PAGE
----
chance of some light snow...particularly over the northern zones as
the precipitation moves north. So far this is not accounted for in the
forecasts and will have to be re-evaluated once model consistency
and agreement improves. Kam

&&

Hydrology...the area of heaviest rain in the Cascades extended from
the Snoqualmie basin to the north Cascades this evening...and it
continues to shift slowly northward. The heaviest rain for the event
so far has occurred in The Mount Rainier area...where locally up to
7 inches has fallen since Monday afternoon. The Cowlitz... Nisqually
and Carbon rivers all flooded. That area will only receive another
inch or so of rain tonight and Wednesday. The Nisqually and Carbon
rivers have receded below flood stage...and the Cowlitz at Randle
will crest late this evening.

Up to 5 inches of rain has fallen over the basins of the central and
north Cascades...but so far only the Snoqualmie river is flooding.
More heavy rain will fall in this area tonight as the baroclinic
band shifts northward...with another 1 to 3 inches likely as the
snow level remains 7000 to 8000 feet. So other rivers could still
flood...and in fact the upper reaches of the Snoqualmie and
Skykomish have started rising again. In addition the Elwha
river...flowing off the north side of the Olympics...is rising more
quickly than expected and it will need watching for the next several
hours.

The next frontal system will bring another round of heavy rain
Wednesday night through Thursday night...renewing the possibility of
flooding on Cascades rivers and also perhaps driving the Skokomish
River above flood stage. There will probably be 3 to 6 inches of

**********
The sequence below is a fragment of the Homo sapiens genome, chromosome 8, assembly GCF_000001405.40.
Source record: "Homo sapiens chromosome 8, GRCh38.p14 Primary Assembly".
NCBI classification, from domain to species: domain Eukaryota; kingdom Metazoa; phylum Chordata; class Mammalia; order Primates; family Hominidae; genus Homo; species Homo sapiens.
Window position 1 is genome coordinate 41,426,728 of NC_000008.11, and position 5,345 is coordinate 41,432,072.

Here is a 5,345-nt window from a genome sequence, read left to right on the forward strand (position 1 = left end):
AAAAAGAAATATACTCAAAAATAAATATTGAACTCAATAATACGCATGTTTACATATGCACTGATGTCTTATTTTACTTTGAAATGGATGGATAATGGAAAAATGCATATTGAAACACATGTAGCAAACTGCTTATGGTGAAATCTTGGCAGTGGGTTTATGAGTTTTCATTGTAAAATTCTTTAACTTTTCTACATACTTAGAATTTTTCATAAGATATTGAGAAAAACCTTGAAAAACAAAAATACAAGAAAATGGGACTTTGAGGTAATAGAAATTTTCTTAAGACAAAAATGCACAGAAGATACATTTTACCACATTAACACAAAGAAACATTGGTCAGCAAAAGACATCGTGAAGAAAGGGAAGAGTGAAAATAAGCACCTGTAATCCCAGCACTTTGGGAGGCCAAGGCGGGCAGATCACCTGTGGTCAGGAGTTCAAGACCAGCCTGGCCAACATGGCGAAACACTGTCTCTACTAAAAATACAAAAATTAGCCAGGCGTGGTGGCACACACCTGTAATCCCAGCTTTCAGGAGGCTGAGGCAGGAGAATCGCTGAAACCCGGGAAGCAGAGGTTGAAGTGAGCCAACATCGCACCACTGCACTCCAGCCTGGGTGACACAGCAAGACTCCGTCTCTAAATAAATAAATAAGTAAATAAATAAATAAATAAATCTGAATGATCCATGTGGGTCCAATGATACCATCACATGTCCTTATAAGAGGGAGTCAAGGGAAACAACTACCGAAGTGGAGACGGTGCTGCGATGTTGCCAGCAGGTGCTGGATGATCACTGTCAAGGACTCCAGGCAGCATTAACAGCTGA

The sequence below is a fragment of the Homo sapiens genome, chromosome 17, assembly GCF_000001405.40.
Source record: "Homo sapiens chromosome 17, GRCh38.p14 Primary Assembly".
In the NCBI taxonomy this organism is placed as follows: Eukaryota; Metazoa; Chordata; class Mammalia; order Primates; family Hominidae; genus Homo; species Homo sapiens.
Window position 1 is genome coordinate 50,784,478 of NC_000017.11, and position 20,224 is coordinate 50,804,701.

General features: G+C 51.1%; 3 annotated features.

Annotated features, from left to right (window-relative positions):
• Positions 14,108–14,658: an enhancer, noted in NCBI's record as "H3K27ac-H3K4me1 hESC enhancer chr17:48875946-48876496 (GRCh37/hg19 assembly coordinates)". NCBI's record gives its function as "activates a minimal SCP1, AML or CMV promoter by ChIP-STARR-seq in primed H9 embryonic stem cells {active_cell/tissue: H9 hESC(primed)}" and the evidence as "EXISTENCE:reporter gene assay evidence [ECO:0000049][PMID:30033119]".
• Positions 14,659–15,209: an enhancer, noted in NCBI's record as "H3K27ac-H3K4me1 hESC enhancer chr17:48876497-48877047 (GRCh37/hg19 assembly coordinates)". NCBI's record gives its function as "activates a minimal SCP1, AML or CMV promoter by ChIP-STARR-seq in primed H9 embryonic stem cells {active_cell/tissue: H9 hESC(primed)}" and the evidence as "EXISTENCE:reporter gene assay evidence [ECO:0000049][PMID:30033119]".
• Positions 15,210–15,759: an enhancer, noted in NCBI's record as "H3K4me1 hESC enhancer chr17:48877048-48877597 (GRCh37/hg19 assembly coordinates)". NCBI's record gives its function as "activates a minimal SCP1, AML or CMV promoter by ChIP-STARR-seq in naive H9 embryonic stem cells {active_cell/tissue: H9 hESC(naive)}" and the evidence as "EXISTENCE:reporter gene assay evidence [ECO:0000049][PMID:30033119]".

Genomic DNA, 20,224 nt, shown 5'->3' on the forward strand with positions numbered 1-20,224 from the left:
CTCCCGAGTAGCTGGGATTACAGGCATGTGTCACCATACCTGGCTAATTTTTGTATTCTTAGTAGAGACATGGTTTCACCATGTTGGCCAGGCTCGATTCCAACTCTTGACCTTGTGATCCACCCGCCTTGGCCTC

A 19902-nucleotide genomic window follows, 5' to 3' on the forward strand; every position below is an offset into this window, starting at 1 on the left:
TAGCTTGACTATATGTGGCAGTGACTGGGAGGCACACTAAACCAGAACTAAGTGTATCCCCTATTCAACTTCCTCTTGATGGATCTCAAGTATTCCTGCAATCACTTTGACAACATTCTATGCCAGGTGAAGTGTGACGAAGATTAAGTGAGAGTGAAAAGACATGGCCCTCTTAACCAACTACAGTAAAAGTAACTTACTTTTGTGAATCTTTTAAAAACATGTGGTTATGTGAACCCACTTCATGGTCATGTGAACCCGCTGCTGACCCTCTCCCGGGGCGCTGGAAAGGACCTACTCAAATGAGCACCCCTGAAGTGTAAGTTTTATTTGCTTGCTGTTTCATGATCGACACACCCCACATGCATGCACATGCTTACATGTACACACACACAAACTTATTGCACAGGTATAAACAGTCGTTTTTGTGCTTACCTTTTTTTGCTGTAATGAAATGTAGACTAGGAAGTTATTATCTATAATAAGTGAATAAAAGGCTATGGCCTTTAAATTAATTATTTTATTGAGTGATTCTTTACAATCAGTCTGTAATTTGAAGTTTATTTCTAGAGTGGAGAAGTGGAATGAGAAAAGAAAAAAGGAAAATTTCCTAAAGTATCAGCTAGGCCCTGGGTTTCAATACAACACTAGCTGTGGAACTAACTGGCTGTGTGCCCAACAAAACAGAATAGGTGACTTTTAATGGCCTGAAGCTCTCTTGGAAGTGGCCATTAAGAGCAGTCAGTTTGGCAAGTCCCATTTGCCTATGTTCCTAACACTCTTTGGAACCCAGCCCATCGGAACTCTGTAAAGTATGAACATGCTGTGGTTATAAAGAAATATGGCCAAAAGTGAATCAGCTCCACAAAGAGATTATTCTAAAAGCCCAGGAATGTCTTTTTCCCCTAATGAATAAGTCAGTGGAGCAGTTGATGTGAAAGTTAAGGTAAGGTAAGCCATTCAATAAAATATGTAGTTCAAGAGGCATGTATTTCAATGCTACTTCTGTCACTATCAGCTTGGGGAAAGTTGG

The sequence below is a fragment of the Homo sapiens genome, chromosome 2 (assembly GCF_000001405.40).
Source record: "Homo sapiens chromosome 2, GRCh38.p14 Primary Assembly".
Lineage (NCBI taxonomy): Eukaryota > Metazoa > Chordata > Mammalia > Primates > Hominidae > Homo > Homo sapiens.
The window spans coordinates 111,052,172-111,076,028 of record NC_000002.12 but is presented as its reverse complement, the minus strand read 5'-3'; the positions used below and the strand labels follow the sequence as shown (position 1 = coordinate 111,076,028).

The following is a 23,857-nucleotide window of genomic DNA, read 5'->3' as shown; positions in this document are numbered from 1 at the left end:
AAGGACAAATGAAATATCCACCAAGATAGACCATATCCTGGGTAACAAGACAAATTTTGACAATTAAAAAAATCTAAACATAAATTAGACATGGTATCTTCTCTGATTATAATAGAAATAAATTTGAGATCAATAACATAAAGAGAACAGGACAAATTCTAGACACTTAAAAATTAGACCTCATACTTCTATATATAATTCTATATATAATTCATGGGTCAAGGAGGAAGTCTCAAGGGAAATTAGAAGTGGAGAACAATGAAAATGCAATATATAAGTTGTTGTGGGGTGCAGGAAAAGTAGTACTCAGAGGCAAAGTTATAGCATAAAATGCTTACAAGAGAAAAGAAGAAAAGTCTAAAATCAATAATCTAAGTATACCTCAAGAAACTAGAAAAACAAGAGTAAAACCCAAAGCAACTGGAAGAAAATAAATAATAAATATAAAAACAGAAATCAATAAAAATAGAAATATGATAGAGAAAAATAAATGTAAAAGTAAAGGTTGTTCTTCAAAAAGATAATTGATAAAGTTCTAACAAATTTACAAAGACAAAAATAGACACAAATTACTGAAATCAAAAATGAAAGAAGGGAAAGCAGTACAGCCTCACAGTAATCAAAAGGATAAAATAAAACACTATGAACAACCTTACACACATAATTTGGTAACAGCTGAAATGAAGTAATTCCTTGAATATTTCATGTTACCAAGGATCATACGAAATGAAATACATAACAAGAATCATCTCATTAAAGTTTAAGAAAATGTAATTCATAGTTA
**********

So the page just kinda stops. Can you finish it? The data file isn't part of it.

rain...with the Olympics and north Cascades receiving the heaviest
amounts. The snow level will be 5500 to 7000 feet. Mcdonnal

&&

Aviation...a warm front just north of Puget Sound sound will lift toward
the b.C. Border by Wednesday morning. Strong SW flow aloft will
persist through Wednesday. Stable and moist conditions will persist
but rain will become more spotty in nature. A front will push into
western Washington Wednesday night.

IFR ceilings and visibilities have been stubborn to improve north of
the front...but after the front passes ceilings should lift to low
end MVFR at least...1-2k feet...and visibilities will improve to 4-6sm
br. Light winds at the surface will increase tonight behind the
front.

Ksea...MVFR conditions likely through Sunday with little rainfall
expected due to shadowing off the Olympics. SW winds 15-20 knots west/
gusts 30 knots...easing to 10 knots on Wednesday.

&&

Marine...a front north of Puget Sound sound will move into southern
British Columbia by Wednesday morning. Small Craft Advisory strength
winds will spread north behind the front...except gale force winds
in Puget Sound sound.

Winds will increase Wednesday as a cold front approaches the coast.
At least Small Craft Advisory level winds are likely over most
waters with gales possible on the coast and over exposed inland
areas Wednesday night. A gale watch is in effect for the coast...the
Strait entrances...and the northern inland waters Wednesday night.

Another cold front will move through the waters on Friday. This
front will be followed by strong Fraser outflow in the northern
inland waters and moderate northerly winds over the other waters
later Friday into Saturday. Chb/Mercer

&&

Sew watches/warnings/advisories...
Washington...various flood watches and warnings in effect for portions of
western Washington.
Pz...Gale Warning for Puget Sound sound through 6 am Wednesday morning.
Small Craft Advisory all waters except East Entrance and Puget Sound
sound.
Small Craft Advisory for rough Grays Harbor bar.
Gale watch coast...entrances...and northern inland waters
Wednesday night.

&&

$$

You can see an illustrated version of the forecast discussion at
www.Weather.Gov/Seattle/gafd/latest_webafd.Html